Agri-environment schemes can significantly increase local bird and butterfly populations without damaging food production without damaging food production, a long-term UKCEH research project has found. John Redhead was interviewed this morning on BBC Radio 4's Farming Today about the findings of the project.
UKCEH scientists spent 10 years intensively monitoring the impacts of a large-scale Defra-funded experiment at Hillesden, a 1,000-hectare commercial arable farm in Buckinghamshire. Beginning in 2005, this involved creating several wildlife habitats, including seed-bearing plants for birds, wildflowers for pollinators and tussocky grass margins to support a range of birds, insects and small mammals.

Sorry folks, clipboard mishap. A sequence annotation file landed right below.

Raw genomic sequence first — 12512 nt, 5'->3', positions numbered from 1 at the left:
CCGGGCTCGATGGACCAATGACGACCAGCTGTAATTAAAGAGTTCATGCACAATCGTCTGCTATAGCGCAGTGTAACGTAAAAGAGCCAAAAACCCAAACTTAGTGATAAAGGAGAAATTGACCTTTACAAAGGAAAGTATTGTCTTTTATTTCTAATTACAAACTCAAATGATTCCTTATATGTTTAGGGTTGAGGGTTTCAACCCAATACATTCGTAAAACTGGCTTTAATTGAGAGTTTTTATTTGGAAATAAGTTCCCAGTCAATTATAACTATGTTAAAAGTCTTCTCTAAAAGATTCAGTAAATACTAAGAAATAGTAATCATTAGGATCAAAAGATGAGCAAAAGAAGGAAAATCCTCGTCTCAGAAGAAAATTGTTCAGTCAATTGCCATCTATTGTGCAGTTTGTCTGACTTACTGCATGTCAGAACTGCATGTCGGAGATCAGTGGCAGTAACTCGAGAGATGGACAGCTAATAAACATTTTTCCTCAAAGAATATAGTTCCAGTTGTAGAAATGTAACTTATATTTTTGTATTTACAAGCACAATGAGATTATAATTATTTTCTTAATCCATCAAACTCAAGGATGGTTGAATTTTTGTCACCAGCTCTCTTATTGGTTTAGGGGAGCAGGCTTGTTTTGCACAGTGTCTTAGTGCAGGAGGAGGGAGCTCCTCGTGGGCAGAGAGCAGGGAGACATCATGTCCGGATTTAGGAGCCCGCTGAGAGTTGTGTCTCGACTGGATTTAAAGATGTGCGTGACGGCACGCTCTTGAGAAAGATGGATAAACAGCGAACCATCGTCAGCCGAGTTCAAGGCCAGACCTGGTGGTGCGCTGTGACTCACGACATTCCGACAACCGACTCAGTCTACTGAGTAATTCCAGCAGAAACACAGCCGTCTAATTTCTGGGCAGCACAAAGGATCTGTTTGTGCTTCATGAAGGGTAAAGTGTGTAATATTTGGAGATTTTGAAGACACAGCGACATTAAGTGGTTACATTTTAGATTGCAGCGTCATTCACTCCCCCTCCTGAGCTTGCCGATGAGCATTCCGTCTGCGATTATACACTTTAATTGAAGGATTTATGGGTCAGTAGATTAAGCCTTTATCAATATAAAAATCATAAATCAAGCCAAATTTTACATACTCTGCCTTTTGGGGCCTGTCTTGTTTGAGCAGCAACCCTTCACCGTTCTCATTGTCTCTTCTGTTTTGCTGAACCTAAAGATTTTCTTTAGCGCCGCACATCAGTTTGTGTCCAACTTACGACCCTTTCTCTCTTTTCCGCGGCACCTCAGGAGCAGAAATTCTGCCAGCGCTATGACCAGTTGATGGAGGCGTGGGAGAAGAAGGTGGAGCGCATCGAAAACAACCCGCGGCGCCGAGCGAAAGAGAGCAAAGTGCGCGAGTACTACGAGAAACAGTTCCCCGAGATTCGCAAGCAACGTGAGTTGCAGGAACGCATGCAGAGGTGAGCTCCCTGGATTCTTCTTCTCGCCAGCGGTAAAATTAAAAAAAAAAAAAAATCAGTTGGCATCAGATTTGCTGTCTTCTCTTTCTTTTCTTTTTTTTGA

The experiment assessed the effectiveness of these agri-environmental measures in reducing biodiversity losses caused by the intensification of UK farming practices since the Second World War, including declines in species that are essential for agricultural production such as pollinators and predators of crop pests.
They concluded that the numbers of the majority of species did better at Hillesden than in other comparable farmed landscapes without agri-environment measures over the same timeframes. There were increases of a third across populations of all bird species between 2006 and 2016, compared to an average of just under 13 per cent at other monitored sites, and 40 per cent among all butterflies 2009-2017, compared to 21 per cent elsewhere.